it was time for a picture with the world's most famous chess player


Declaration sponsored by five members of the European Parliament

30.11.2011

Written Declaration

pursuant to Rule 123 of the Rules of Procedure on the introduction of the programme ‘Chess in School’ in
the educational systems of the European Union

Slavi Binev, John Attard-Montalto, Nirj Deva,
Mario Mauro, Hannu Takkula

Lapse date: 15.3.2012

Written declaration on the introduction of the programme ‘Chess in School’ in the
educational systems of the European Union

The European Parliament,

– having regard to Articles 6 and 165 of the Treaty on the Functioning of the European
Union,

– having regard to Rule 123 of its Rules of Procedure,

A. whereas the Treaty on the Functioning of the European Union, in its Article 6, provides
that sport is among the areas ‘where the Union shall have competences to carry out actions
to support, coordinate or supplement the actions of the Member States’;

B. whereas chess is an accessible game for children from every social group and can help
social cohesion and contribute to policy objectives such as social integration, combating
discrimination, reducing crime rates and even the fight against various addictions;

C. whereas whatever the age of the child, chess can improve children’s concentration,
patience and persistence and can develop the sense of creativity, intuition, memory, and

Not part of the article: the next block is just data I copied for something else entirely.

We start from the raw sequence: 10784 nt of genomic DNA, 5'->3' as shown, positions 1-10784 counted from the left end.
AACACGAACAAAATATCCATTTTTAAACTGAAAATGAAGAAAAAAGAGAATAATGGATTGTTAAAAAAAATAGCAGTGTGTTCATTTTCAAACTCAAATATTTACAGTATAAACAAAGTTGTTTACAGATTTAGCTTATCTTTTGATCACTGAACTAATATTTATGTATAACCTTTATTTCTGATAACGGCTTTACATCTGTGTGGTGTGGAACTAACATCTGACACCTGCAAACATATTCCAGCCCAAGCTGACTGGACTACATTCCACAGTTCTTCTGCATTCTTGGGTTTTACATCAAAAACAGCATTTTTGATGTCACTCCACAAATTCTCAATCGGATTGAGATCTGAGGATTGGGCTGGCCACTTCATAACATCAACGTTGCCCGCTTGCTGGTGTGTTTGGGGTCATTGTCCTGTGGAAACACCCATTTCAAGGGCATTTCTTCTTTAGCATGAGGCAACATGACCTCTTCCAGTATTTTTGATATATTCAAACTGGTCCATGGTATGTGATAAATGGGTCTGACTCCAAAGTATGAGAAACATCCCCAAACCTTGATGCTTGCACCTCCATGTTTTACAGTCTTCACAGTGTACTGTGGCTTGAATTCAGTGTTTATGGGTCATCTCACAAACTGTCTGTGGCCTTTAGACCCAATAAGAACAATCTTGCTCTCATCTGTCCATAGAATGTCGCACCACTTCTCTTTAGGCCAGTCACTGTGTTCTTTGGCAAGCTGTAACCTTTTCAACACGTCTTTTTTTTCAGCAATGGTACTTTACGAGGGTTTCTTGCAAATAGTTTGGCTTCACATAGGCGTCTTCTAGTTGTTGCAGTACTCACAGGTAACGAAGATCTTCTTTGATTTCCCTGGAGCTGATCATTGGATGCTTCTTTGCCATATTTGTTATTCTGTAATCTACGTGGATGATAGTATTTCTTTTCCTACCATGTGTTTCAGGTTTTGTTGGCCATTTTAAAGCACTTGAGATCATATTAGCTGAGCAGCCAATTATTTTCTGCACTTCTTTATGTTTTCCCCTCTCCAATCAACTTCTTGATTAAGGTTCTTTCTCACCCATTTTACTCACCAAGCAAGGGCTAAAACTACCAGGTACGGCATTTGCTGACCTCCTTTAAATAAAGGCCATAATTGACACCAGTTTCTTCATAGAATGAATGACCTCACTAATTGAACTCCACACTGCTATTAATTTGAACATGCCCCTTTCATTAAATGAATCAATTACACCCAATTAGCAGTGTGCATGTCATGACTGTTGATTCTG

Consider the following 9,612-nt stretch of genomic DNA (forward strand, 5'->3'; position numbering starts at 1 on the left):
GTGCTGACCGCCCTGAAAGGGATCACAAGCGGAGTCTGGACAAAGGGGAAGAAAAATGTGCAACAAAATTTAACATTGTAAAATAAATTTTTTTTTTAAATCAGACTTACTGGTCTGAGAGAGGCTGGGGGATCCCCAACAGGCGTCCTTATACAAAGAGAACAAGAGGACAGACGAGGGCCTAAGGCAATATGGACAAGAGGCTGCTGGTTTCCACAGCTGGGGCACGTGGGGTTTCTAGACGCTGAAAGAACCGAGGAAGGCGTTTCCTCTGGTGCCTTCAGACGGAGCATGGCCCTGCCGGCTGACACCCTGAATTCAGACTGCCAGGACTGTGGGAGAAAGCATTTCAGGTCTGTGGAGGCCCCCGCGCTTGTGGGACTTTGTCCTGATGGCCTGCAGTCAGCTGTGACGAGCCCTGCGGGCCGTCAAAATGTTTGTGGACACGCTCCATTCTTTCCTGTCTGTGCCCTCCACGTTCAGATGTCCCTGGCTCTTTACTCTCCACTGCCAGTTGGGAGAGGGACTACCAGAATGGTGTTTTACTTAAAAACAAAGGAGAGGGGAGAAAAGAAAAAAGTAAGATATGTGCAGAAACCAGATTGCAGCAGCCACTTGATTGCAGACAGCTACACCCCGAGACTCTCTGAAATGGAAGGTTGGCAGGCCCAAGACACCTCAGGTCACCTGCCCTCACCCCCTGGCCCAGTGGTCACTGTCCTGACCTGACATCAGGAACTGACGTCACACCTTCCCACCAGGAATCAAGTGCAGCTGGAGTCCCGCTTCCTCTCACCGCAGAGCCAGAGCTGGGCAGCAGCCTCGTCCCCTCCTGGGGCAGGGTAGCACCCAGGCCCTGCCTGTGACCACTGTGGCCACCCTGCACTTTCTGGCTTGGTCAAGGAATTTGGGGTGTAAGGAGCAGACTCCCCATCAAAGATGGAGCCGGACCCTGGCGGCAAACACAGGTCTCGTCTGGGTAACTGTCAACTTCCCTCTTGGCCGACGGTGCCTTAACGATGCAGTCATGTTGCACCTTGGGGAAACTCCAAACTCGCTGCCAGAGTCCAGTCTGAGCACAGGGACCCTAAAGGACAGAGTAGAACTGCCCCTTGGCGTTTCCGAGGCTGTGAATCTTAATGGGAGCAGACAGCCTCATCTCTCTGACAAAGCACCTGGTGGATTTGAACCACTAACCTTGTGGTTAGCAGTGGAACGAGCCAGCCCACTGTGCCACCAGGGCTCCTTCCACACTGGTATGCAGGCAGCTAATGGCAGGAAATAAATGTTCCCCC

analytic and decision-making skills; whereas chess also teaches determination, motivation
and sportsmanship;

1. Calls on the Commission and the Member States to encourage the introduction of the
programme ‘Chess in School’ in the educational systems of the Member States;

2. Calls on the Commission, in its forthcoming communication on sport, to pay the
necessary attention to the program ‘Chess in School’ and to ensure sufficient funding for
it from 2012 onwards;

3. Calls on the Commission to take into consideration the results of any studies on the
effects of this programme on children’s development;

4. Instructs its President to forward this declaration, together with the names of the
signatories, to the Commission and to the Parliaments of the Member States.

Addendum

After publication we received the following message from Stephen Clark-Foulquier, Brussels:

Dear Chessbase,

As I work at the UK Representaton to the EU, in the European Parliament Team, and was a keen chess player in my youth, I was interested to read your article on the EP written delclaration to get chess on school's curriculum.

I am afraid that though that it is factually not correct that if you obtain the necessary number of MEPs signatures that the European Commission is legally obliged to do anything about it. A written declaration is more like political pressure on the Commission to act in this area, but there is absolutly no legal obligation on the Commission.

Another important factor is that the area of 'education' is not an EU competency but rather it is for EU Member States to decide on their national education policies. It is however possible though for EU countries to work together on education policy and share best practice.